their correlations with human concentrations and development… The World Bank should

    be praised for having reintroduced space and spatial transformations into the

    development policy debate…‖ Regis Koetschet, Director General, International

    Cooperation and Development, (Ministry of Foreign and European Affairs (France)

    ―The World Bank‘s 2009 World Development Report is a provocative intervention for

    South Africa. At its heart is a detailed analysis of the relationship between economic

    success and geography, drawing on rich historical evidence worldwide.‖ Business Day

    (South Africa)

    ―Tom Friedman has got his challenger. The world is not flat, says the World Bank, in its

    latest World Development Report …‖ Business Standard (India)

    ―I simply love this book. It is fantastic. It is all about what many of us in Sri Lanka

    working in the fields of poverty, inequality and regional development have been

    subconsciously looking for. This book theoretically conceptualizes and articulates many

    things which we have observed and developed an instinct about, over the last decade at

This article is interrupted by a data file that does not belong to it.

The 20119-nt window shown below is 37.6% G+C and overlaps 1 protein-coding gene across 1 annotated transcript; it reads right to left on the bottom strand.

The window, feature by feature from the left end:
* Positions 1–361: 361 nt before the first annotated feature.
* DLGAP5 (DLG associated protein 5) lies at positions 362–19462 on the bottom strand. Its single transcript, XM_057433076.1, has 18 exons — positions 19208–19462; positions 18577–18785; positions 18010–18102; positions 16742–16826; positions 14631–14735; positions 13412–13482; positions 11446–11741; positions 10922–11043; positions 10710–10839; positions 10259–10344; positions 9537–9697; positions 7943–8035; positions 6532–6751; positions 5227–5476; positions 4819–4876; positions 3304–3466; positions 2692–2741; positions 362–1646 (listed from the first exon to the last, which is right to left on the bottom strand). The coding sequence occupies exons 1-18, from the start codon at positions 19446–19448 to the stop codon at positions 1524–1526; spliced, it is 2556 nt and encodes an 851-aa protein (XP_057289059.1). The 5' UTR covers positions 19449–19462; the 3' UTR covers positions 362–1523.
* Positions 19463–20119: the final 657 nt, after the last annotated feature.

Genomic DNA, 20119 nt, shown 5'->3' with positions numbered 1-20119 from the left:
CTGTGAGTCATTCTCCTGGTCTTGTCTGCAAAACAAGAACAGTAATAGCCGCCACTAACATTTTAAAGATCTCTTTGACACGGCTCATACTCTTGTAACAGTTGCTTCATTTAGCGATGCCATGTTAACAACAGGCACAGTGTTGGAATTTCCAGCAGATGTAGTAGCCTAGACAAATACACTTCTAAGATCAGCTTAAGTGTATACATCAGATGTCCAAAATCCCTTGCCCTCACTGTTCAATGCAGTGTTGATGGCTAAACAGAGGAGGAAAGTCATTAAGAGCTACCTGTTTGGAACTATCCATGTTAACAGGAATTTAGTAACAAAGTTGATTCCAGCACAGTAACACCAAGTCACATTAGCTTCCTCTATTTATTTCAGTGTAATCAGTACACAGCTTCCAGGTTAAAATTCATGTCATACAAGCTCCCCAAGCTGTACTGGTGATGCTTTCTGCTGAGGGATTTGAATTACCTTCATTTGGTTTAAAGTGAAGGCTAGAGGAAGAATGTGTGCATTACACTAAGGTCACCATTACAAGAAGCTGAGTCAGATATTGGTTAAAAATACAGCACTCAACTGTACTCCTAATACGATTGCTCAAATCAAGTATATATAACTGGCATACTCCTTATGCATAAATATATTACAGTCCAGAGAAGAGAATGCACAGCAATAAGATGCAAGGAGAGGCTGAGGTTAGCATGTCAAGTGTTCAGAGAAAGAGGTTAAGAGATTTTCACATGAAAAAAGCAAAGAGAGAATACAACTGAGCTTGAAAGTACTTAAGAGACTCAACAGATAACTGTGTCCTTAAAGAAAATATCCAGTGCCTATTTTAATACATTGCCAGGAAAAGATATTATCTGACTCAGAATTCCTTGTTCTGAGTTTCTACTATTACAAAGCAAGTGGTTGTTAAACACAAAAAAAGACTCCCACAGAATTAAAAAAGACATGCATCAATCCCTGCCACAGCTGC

least.‖ Ramani Gunatilaka, Research Fellow of the Institute of Policy Studies (Sri


    ―This provides us an empirically-based message and perspective that we need.‖ Zarko

    Sunderic, Head of the Poverty Reduction Strategy at the Office of the Deputy Prime

    Minister of Serbia.

    “Очевидно как важны такие исследования для Казахстана, страны с огромными пространствами и рассредоточенностью населения… Поэтому есть смысл

    прислушиваться к советам Всемирного банка и других институтов развития.”

    ―The report is very important for Kazakhstan, a vast country with dispersed

    population…its recommendations should be adhered to…‖ Газета (Gazeta


  • 6

    “Так что стоит сделать выводы.”

    “We should face reality and make use of the Report‘s findings.‖ Деловой Казахстан

    (Delovoi Kazakhstan)

    ―El nuevo informe replantea nuestra estrategia de desarrollo y es de particular

    importancia para nuestro país, medida que avanzamos en un proceso de

    descentralización económica, política y administrativa. Los gobiernos y el sector

    privado deben coordinar sus esfuerzos para que los beneficios del crecimiento

    económico en el Perú y en otros países, llegan a todos, especialmente a aquellos que

    durante años se han quedado atrás.”

    ―The report re-frames our development strategy and is of particular importance to our

    country as we go about a process of economic, political and administrative